Financial institutions come out well because people see them bringing in controls and extra security when interacting...
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with them. The public sector has come out rather lower because of the high-profile breaches that have occurred.
Siân John, security strategist, Symantec
Despite the economic turmoil of the last three years, the banks still retain public trust when it comes to looking after personal information, according to a new consumer information security attitude survey conducted by research group YouGov. By contrast, the public sector and online retailers are trusted by fewer people.
The research, which was sponsored by Symantec, asked 2,315 UK adults to give a trust score of between one and seven to a range of industry sectors, depending on how much they trusted organisations with their personal information. Sectors included financial services, online retail, public sector, online communities, publishing and gaming.
Overall, 55% of people scored banks and building societies at five or more, and 10% gave them a top score of seven. The public sector was trusted by 48% of people, although 28% scored the public sector at three or less. Online retailers were trusted by 43% of respondents, while 32% of respondents gave them a score of three or less.
Other industry sectors – online communities, publishing and online gaming – fared far worse; all were trusted by fewer than 15% of respondents.
The findings also uncovered some variations in trust according to gender, age and region. Young men living in the Northwest emerged as the most trusting of all, while those aged between 35 and 44 years old, living in the Southwest, tended to be the least trusting.
Work status also seemed to affect the level of trust, with 44% of students and 32.5% of workers saying they trusted all organisations. The figure was lower (29%) for the retired, and even lower (26.8%) for the unemployed.
Siân John, a security strategist at Symantec Corp., said the figures reflected greater public awareness of security breaches, especially in the public sector, which is obliged to disclose any losses of personal information. “Financial institutions come out well because people see them bringing in controls and extra security when interacting with them,” she said. “The public sector has come out rather lower because of the high-profile breaches that have occurred. Some of the other industries in the report have also had high-profile breaches in the last year, and that has obviously affected the response.”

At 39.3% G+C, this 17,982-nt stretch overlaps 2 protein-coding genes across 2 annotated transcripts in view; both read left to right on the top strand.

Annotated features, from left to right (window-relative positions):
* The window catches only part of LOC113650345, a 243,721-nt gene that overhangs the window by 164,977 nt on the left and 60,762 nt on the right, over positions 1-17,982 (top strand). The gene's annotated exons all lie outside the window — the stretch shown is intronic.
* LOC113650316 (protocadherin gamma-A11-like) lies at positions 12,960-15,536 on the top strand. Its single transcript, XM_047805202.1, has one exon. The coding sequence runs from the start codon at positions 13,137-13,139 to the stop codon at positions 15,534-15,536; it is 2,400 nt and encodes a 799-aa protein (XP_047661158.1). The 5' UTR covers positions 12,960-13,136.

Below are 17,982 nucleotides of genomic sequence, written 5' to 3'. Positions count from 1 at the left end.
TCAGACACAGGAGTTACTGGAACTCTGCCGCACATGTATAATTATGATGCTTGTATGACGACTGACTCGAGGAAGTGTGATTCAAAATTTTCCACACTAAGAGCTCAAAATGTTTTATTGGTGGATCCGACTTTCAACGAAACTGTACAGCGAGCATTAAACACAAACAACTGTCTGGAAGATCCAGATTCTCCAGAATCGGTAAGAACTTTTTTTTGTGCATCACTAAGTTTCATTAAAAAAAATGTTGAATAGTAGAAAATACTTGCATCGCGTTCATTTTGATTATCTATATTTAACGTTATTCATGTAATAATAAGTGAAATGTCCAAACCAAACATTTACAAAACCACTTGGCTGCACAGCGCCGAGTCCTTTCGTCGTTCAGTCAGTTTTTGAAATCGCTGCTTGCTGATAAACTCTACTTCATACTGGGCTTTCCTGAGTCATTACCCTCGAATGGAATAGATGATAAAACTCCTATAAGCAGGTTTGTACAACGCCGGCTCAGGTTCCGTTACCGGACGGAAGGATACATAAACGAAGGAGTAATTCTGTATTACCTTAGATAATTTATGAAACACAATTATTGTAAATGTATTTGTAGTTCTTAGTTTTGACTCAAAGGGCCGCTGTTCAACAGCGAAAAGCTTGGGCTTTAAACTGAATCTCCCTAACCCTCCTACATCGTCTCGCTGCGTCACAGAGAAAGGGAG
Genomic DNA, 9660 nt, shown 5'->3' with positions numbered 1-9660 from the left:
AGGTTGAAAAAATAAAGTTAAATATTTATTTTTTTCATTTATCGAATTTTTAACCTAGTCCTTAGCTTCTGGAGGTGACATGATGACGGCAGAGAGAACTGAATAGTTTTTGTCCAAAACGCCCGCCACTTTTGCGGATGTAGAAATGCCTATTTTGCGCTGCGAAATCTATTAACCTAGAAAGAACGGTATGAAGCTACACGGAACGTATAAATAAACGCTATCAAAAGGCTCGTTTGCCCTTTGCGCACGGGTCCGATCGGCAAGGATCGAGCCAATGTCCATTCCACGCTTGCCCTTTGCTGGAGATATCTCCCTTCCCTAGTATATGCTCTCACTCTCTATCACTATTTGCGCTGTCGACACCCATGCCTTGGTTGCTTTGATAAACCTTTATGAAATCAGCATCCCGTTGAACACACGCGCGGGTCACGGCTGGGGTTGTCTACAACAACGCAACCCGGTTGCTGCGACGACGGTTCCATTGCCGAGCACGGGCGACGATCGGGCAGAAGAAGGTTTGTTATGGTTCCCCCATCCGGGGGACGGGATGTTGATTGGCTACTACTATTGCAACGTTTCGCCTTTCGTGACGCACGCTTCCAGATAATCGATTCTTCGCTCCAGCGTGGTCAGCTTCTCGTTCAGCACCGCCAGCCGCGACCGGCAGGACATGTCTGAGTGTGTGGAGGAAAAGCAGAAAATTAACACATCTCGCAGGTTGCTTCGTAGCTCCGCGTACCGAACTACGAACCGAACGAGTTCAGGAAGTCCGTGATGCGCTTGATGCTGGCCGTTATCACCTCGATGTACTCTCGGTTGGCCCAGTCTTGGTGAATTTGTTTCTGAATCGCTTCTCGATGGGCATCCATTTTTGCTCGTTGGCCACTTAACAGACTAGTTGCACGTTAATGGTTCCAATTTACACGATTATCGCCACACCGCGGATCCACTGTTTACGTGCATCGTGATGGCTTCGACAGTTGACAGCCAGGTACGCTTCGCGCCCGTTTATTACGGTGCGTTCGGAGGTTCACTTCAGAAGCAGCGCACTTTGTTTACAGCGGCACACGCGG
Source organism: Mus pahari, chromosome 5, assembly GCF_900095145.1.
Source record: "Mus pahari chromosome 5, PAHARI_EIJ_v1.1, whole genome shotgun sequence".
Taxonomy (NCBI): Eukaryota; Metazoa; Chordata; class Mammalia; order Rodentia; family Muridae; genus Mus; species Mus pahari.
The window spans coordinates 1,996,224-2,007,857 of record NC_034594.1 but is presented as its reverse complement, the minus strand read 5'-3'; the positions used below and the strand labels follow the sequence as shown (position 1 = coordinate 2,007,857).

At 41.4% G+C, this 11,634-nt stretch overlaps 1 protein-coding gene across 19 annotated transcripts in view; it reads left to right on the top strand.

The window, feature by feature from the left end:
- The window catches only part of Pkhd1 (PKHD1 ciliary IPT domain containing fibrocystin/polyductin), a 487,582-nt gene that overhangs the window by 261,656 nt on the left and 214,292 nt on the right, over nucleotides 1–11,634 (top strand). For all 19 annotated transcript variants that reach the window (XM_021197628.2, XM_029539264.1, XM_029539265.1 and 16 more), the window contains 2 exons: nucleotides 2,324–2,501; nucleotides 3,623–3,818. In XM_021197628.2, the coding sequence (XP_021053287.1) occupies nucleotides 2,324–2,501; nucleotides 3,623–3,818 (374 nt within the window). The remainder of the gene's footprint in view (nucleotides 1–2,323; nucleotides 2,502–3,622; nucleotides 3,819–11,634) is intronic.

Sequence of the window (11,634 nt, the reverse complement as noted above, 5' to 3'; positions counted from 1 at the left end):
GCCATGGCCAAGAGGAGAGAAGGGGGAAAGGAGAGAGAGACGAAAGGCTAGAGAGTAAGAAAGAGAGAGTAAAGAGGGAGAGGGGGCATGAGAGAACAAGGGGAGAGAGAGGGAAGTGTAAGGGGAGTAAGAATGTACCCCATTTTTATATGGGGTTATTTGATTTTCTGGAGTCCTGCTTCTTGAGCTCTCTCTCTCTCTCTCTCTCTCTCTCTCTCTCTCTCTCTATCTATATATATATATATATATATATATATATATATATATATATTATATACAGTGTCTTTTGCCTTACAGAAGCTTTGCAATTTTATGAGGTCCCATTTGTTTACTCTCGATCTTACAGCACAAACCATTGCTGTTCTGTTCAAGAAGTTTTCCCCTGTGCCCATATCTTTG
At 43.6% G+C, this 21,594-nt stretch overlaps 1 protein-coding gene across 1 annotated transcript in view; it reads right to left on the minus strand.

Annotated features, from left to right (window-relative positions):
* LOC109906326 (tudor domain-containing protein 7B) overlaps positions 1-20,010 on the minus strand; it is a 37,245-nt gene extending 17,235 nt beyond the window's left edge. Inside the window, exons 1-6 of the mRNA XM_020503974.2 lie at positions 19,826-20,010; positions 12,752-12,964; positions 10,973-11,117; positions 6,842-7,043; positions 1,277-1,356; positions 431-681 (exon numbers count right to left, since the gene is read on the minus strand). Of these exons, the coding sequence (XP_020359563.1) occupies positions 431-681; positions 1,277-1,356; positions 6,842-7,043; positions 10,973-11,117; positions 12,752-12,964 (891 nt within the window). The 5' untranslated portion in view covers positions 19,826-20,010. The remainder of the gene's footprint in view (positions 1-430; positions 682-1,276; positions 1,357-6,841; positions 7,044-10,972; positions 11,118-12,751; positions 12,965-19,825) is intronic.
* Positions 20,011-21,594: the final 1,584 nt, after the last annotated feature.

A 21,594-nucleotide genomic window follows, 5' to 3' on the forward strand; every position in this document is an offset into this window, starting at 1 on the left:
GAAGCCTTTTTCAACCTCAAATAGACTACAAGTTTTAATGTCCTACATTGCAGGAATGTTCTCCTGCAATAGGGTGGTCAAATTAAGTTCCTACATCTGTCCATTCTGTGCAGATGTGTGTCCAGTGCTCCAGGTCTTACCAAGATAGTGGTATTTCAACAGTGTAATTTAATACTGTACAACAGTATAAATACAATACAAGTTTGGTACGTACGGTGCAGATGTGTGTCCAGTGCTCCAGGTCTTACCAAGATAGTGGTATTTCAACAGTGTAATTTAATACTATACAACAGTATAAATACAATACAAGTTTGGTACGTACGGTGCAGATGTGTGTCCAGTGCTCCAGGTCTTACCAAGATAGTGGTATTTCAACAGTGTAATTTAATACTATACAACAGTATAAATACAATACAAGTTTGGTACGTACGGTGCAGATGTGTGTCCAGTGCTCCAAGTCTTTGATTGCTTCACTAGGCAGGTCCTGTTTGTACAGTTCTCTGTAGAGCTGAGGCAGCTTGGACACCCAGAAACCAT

Symantec conducted similar research in Germany and Austria in July, where the public sector registered the highest level of trust, ahead of the private sector. As in the UK, younger people were more trusting than the older generation.
“The research shows that people take notice of which brands are making an effort to boost security,” John said. “This survey is intended to show what the perception is, and then to look at how we can help to rebuild trust.”
John said it was useful for industries to know how well they are viewed in order to understand where they need to make improvements. “For example, security-conscious online retailers can look at how to differentiate themselves so they don’t get dragged down by the general opinion of their sector,” she said.
One company that specialises in managing online reputations is Bournemouth-based Kwikchex. Co-founder Chris Emmins said Internet-based consumer forums can be damaging to companies and their reputations, even if the companies are security conscious. “Everybody, including competitors and the odd disgruntled customer, gets on the forum,” he said. “Comments can get into Google searches very quickly, and the reputation of an online business can be smashed in a day or two. The number of complaints may be a tiny proportion of their total business, but it may be enough to wreck an online profile.”
He said many smaller online retailers are naïve, and often fail to comply with basic legal requirements on their websites – such as having a contact email address, and the company’s registration number – and do not understand the dangers of handling credit card details.
The Symantec Trust Index will be updated next year, John said, in order to track trends. At the moment, the public sector and the telecommunications industries are obliged to disclose security breaches, but there is a widely held expectation that EU legislation will be brought in to extend that obligation to the rest of the private sector.
For instance, in July, Viviane Reding, vice president of the European Commission, warned in a speech to the British Bankers Association that she planned to introduce a requirement that banks notify if they suffer a data security breach, despite the banks’ objection that it would impose an additional administrative burden.